The presence of (Akk) in the human gut is associated with good health, leanness and fitness. Mouse experimentation has demonstrated positive effects for Akk, which counteracts aging, mediates antiobesity and antidiabetic effects, dampens inflammation and improves anticancer immunosurveillance. Clinical trials have confirmed antidiabetic effects for Akk. Here, we investigated the time-dependent effects of oral administration of Akk (which was live or pasteurized) and other bacteria to mice on the metabolome of the ileum, colon, liver and blood plasma. Metabolomics was performed by a combination of chromatographic and mass spectrometric methods, yielding a total of 1.637.227 measurements. Akk had major effects on metabolism, causing an increase in spermidine and other polyamines in the gut and in the liver. Pasteurized Akk (Akk-past) was more efficient than live Akk in elevating the intestinal concentrations of polyamines, short-chain fatty acids, 2-hydroxybutyrate, as well multiple bile acids, which also increased in the circulation. All these metabolites have previously been associated with human health, providing a biochemical basis for the beneficial effects of Akk.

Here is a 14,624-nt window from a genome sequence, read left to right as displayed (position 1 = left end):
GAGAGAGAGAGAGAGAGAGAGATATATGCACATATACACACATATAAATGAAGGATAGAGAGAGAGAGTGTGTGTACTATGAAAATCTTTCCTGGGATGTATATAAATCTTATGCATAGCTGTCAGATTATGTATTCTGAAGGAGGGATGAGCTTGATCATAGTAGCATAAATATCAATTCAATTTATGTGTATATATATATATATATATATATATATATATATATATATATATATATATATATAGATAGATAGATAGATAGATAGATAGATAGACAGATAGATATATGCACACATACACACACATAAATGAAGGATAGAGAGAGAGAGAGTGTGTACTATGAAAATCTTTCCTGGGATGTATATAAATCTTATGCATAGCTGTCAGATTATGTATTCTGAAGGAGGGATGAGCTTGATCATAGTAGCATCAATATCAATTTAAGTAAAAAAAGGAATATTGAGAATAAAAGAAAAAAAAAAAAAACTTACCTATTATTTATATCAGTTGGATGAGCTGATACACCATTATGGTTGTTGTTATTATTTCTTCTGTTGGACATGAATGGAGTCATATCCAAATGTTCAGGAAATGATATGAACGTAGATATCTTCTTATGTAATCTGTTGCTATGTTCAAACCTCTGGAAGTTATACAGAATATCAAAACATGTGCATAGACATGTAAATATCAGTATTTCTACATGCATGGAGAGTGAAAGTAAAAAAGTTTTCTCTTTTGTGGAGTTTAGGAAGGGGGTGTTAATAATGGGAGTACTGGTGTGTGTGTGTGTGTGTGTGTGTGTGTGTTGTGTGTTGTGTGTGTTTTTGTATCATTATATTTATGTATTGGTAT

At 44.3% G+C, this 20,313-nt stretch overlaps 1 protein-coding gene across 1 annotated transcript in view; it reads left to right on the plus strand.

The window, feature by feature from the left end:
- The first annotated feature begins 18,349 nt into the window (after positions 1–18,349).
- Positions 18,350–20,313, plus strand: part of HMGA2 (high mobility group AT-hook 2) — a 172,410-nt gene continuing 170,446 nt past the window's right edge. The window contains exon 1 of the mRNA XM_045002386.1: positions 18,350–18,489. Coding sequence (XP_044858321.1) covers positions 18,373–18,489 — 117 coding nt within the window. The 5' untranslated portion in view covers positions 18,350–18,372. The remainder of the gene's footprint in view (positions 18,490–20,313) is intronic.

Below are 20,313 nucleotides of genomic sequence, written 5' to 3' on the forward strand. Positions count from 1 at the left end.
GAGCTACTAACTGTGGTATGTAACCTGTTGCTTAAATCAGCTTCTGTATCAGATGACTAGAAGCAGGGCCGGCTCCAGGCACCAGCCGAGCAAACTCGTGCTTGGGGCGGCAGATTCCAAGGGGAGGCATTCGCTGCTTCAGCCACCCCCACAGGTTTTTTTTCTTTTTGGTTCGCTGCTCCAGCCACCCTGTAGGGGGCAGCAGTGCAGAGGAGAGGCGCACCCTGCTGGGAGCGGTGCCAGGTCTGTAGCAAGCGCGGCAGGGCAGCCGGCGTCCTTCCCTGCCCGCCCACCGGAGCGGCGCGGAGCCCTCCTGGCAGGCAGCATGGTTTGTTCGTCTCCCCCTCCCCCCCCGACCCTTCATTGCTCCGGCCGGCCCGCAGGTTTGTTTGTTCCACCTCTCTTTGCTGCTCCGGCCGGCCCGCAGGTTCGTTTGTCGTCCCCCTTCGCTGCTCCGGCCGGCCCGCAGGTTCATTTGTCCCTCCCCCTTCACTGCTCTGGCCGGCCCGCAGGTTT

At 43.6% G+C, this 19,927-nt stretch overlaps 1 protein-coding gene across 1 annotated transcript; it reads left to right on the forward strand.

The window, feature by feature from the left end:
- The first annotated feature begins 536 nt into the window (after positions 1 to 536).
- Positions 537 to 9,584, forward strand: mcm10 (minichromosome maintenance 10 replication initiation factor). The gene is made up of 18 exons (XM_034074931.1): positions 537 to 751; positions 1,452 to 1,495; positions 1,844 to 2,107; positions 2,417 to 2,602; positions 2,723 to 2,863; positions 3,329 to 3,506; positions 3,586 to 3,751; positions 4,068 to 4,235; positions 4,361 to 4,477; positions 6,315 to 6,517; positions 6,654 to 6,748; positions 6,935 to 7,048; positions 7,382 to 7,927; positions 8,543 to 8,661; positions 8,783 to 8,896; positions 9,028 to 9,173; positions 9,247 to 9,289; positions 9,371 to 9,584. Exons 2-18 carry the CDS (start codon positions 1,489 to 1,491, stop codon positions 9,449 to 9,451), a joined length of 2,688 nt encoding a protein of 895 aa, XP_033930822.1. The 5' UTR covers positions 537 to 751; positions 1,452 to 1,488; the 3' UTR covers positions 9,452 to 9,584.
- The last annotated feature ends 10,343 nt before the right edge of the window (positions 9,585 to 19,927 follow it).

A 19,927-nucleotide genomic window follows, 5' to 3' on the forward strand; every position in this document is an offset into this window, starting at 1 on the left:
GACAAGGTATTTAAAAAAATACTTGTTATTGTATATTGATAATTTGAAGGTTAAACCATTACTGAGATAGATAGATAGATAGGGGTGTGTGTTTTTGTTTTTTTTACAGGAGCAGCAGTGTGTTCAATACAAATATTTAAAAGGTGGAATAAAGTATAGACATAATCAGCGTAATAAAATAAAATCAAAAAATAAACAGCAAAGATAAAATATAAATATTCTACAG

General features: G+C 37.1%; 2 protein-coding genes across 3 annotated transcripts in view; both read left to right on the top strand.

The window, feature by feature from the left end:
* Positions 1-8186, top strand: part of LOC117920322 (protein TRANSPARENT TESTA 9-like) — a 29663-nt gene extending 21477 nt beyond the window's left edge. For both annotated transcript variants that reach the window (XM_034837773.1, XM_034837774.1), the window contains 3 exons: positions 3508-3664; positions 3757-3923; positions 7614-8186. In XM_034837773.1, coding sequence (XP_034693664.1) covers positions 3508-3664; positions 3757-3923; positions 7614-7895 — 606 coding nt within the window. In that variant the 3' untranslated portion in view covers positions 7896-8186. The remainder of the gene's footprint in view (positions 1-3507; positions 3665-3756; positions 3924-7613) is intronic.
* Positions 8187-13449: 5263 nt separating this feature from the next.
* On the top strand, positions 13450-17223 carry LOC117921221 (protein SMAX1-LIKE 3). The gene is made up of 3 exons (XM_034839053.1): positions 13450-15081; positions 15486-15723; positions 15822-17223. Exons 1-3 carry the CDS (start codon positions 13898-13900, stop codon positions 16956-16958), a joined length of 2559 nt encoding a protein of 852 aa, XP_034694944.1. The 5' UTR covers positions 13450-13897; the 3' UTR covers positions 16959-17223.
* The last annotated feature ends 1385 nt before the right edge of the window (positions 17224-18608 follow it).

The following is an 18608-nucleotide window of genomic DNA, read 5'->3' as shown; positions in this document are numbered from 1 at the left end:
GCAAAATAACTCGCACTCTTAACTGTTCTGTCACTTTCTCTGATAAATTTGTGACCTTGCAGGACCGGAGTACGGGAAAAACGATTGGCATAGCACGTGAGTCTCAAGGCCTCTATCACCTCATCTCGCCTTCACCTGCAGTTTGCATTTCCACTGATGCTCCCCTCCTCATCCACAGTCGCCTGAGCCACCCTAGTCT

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http://dx.doi.org/10.18632/aging.202739DOI Listing
http://www.ncbi.nlm.nih.gov/pmc/articles/PMC7993698PMC
March 2021

Nicotinamide for the treatment of heart failure with preserved ejection fraction.

Sci Transl Med 2021 02;13(580)

Department of Cardiology, Medical University of Graz, Graz 8036, Austria.